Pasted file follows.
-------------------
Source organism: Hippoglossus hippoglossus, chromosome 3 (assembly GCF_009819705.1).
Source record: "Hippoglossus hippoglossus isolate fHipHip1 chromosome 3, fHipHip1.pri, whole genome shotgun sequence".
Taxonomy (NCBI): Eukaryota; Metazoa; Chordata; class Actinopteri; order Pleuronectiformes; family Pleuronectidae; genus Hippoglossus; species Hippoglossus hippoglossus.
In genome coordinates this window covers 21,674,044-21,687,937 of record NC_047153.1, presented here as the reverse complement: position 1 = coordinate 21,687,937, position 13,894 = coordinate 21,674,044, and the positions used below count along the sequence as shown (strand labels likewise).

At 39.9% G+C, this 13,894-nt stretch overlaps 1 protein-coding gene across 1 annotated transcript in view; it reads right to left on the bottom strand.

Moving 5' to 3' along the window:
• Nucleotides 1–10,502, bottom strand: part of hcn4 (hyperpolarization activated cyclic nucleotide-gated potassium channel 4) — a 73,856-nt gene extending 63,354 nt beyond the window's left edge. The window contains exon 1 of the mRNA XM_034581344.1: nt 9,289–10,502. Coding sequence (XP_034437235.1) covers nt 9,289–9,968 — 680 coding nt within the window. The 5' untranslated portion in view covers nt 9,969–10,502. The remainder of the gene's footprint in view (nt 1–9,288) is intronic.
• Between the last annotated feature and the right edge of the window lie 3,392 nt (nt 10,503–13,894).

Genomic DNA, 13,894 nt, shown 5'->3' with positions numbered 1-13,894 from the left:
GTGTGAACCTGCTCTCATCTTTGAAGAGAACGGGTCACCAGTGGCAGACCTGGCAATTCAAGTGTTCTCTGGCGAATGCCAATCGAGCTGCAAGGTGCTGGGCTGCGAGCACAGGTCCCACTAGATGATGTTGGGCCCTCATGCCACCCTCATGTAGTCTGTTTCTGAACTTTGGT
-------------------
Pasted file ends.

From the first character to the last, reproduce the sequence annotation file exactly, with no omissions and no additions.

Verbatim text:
Source organism: Hippoglossus hippoglossus, chromosome 3 (assembly GCF_009819705.1).
Source record: "Hippoglossus hippoglossus isolate fHipHip1 chromosome 3, fHipHip1.pri, whole genome shotgun sequence".
Taxonomy (NCBI): Eukaryota; Metazoa; Chordata; class Actinopteri; order Pleuronectiformes; family Pleuronectidae; genus Hippoglossus; species Hippoglossus hippoglossus.
In genome coordinates this window covers 21,674,044-21,687,937 of record NC_047153.1, presented here as the reverse complement: position 1 = coordinate 21,687,937, position 13,894 = coordinate 21,674,044, and the positions used below count along the sequence as shown (strand labels likewise).

At 39.9% G+C, this 13,894-nt stretch overlaps 1 protein-coding gene across 1 annotated transcript in view; it reads right to left on the bottom strand.

Moving 5' to 3' along the window:
• Nucleotides 1–10,502, bottom strand: part of hcn4 (hyperpolarization activated cyclic nucleotide-gated potassium channel 4) — a 73,856-nt gene extending 63,354 nt beyond the window's left edge. The window contains exon 1 of the mRNA XM_034581344.1: nt 9,289–10,502. Coding sequence (XP_034437235.1) covers nt 9,289–9,968 — 680 coding nt within the window. The 5' untranslated portion in view covers nt 9,969–10,502. The remainder of the gene's footprint in view (nt 1–9,288) is intronic.
• Between the last annotated feature and the right edge of the window lie 3,392 nt (nt 10,503–13,894).

Genomic DNA, 13,894 nt, shown 5'->3' with positions numbered 1-13,894 from the left:
GTGTGAACCTGCTCTCATCTTTGAAGAGAACGGGTCACCAGTGGCAGACCTGGCAATTCAAGTGTTCTCTGGCGAATGCCAATCGAGCTGCAAGGTGCTGGGCTGCGAGCACAGGTCCCACTAGATGATGTTGGGCCCTCATGCCACCCTCATGTAGTCTGTTTCTGAACTTTGGT